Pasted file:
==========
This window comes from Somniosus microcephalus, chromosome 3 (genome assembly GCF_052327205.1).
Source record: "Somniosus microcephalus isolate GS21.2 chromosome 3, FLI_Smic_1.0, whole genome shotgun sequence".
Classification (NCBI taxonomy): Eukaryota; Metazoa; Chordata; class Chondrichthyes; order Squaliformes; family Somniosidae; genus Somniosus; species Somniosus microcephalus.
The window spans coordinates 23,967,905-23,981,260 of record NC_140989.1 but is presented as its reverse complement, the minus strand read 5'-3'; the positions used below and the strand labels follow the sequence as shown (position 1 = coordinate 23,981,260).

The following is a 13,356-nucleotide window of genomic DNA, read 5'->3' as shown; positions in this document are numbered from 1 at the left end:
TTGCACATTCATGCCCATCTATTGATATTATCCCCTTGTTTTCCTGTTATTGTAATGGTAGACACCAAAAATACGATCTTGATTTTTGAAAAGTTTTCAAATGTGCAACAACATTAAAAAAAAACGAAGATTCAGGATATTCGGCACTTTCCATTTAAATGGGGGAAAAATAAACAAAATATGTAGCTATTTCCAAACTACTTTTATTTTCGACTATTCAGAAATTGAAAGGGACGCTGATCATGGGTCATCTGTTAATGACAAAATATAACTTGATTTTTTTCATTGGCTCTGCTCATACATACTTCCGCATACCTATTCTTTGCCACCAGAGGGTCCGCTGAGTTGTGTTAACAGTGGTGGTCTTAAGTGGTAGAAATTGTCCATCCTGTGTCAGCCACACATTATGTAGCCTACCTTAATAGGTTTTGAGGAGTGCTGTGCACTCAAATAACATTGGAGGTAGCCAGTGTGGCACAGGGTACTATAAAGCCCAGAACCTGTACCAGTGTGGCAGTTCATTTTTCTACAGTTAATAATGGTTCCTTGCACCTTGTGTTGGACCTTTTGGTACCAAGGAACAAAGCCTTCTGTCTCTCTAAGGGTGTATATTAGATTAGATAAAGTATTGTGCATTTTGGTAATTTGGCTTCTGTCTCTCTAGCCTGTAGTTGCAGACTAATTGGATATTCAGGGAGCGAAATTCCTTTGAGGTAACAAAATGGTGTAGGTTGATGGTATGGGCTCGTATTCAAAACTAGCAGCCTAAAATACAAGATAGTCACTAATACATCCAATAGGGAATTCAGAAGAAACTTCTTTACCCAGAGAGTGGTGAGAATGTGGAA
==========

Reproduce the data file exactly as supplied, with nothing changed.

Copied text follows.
This window comes from Somniosus microcephalus, chromosome 3 (genome assembly GCF_052327205.1).
Source record: "Somniosus microcephalus isolate GS21.2 chromosome 3, FLI_Smic_1.0, whole genome shotgun sequence".
Classification (NCBI taxonomy): Eukaryota; Metazoa; Chordata; class Chondrichthyes; order Squaliformes; family Somniosidae; genus Somniosus; species Somniosus microcephalus.
The window spans coordinates 23,967,905-23,981,260 of record NC_140989.1 but is presented as its reverse complement, the minus strand read 5'-3'; the positions used below and the strand labels follow the sequence as shown (position 1 = coordinate 23,981,260).

The following is a 13,356-nucleotide window of genomic DNA, read 5'->3' as shown; positions in this document are numbered from 1 at the left end:
TTGCACATTCATGCCCATCTATTGATATTATCCCCTTGTTTTCCTGTTATTGTAATGGTAGACACCAAAAATACGATCTTGATTTTTGAAAAGTTTTCAAATGTGCAACAACATTAAAAAAAAACGAAGATTCAGGATATTCGGCACTTTCCATTTAAATGGGGGAAAAATAAACAAAATATGTAGCTATTTCCAAACTACTTTTATTTTCGACTATTCAGAAATTGAAAGGGACGCTGATCATGGGTCATCTGTTAATGACAAAATATAACTTGATTTTTTTCATTGGCTCTGCTCATACATACTTCCGCATACCTATTCTTTGCCACCAGAGGGTCCGCTGAGTTGTGTTAACAGTGGTGGTCTTAAGTGGTAGAAATTGTCCATCCTGTGTCAGCCACACATTATGTAGCCTACCTTAATAGGTTTTGAGGAGTGCTGTGCACTCAAATAACATTGGAGGTAGCCAGTGTGGCACAGGGTACTATAAAGCCCAGAACCTGTACCAGTGTGGCAGTTCATTTTTCTACAGTTAATAATGGTTCCTTGCACCTTGTGTTGGACCTTTTGGTACCAAGGAACAAAGCCTTCTGTCTCTCTAAGGGTGTATATTAGATTAGATAAAGTATTGTGCATTTTGGTAATTTGGCTTCTGTCTCTCTAGCCTGTAGTTGCAGACTAATTGGATATTCAGGGAGCGAAATTCCTTTGAGGTAACAAAATGGTGTAGGTTGATGGTATGGGCTCGTATTCAAAACTAGCAGCCTAAAATACAAGATAGTCACTAATACATCCAATAGGGAATTCAGAAGAAACTTCTTTACCCAGAGAGTGGTGAGAATGTGGAA